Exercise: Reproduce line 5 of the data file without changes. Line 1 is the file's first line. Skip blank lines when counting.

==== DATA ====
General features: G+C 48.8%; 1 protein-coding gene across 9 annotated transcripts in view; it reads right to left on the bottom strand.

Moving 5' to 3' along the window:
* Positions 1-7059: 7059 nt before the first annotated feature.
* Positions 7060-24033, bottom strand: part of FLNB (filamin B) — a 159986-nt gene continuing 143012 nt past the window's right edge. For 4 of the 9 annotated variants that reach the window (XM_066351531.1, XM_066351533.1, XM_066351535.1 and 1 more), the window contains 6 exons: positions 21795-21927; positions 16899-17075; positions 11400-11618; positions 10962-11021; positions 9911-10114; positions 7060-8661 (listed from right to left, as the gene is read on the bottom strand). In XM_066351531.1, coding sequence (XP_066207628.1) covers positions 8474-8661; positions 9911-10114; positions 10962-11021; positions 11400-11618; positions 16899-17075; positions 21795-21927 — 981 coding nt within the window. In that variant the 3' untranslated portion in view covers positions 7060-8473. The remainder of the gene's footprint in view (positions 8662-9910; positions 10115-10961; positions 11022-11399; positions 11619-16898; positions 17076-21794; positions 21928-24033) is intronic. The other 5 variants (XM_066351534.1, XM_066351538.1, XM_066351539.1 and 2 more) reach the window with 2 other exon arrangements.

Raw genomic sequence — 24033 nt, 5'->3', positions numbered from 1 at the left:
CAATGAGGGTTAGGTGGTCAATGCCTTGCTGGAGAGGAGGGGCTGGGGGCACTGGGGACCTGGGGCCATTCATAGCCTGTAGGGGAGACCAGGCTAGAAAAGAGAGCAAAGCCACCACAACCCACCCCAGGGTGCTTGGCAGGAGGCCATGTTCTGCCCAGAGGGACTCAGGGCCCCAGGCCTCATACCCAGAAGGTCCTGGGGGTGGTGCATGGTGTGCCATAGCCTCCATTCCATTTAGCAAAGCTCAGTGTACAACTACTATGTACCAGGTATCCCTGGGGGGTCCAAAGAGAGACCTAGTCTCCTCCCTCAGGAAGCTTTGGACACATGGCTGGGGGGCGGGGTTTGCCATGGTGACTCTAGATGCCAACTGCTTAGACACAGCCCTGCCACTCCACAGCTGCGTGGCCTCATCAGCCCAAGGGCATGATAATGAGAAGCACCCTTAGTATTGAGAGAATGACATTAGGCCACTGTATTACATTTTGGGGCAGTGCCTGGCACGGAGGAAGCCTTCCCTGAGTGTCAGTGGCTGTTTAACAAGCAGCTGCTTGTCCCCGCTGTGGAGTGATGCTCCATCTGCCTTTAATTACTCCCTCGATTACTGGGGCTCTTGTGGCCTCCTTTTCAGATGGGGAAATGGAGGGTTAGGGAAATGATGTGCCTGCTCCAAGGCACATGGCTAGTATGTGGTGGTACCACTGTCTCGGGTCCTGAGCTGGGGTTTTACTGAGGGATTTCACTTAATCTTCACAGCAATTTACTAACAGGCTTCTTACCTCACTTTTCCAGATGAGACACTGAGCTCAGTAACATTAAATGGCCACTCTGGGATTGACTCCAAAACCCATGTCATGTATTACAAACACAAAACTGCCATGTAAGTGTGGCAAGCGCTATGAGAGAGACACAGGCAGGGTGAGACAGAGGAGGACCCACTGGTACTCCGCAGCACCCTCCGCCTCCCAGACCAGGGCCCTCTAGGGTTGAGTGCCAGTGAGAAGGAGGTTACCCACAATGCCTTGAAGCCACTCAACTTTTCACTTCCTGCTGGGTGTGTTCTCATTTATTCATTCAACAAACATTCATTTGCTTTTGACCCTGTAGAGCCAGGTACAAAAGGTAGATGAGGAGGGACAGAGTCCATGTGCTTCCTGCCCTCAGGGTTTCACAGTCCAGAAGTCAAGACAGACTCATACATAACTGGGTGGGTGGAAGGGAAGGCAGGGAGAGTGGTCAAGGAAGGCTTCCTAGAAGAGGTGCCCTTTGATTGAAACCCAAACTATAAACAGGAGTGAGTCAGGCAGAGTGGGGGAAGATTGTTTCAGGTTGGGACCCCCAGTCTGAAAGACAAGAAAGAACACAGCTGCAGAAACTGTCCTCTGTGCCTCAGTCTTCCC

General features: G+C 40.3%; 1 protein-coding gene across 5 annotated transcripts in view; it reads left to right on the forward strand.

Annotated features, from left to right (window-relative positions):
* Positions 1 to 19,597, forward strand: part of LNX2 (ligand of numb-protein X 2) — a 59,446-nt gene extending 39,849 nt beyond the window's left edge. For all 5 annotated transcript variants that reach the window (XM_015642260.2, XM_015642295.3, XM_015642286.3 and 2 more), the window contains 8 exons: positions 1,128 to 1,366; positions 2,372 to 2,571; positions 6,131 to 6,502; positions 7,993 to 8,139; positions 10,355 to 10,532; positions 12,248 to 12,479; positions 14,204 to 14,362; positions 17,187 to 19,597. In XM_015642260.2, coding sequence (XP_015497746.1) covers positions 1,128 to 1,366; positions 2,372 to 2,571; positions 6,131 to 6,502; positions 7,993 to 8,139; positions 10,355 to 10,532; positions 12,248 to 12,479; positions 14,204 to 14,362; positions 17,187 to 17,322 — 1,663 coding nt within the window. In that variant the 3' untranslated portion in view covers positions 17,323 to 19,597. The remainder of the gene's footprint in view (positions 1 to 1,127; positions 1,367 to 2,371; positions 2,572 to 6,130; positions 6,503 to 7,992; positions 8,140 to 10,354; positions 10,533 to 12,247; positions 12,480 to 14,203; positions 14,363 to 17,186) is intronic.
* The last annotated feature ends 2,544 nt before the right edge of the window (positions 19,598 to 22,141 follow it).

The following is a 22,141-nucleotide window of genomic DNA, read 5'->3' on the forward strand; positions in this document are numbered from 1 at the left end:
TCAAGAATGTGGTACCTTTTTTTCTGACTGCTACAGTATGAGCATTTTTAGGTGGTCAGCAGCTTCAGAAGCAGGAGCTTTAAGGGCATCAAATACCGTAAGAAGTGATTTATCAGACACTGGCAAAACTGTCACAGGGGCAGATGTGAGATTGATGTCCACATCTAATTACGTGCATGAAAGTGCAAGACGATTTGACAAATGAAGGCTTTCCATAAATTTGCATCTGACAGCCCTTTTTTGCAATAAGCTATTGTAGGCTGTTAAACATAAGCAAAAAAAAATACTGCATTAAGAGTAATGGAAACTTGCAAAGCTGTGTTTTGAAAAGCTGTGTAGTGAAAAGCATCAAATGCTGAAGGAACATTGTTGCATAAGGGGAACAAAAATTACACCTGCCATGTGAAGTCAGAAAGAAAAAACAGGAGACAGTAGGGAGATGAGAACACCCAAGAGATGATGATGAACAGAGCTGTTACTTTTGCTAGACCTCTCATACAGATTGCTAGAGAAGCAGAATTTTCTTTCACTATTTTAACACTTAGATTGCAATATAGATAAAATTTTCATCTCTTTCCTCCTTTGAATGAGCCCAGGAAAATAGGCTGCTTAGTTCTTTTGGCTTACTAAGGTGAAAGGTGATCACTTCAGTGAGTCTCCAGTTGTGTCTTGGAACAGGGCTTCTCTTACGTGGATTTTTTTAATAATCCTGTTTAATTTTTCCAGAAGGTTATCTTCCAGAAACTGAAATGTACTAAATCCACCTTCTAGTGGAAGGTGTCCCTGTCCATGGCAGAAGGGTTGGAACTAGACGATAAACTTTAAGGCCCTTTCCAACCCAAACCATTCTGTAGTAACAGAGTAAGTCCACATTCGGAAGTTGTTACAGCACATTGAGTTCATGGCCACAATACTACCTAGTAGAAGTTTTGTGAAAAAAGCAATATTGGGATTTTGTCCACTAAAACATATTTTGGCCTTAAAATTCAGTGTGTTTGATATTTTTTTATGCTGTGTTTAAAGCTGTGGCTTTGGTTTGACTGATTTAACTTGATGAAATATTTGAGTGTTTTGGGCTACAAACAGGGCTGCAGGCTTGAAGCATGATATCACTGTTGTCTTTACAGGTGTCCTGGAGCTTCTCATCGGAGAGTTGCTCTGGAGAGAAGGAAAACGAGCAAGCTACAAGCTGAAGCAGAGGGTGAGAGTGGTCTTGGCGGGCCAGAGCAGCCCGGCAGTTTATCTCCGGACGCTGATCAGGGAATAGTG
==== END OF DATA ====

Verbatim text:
Raw genomic sequence — 24033 nt, 5'->3', positions numbered from 1 at the left: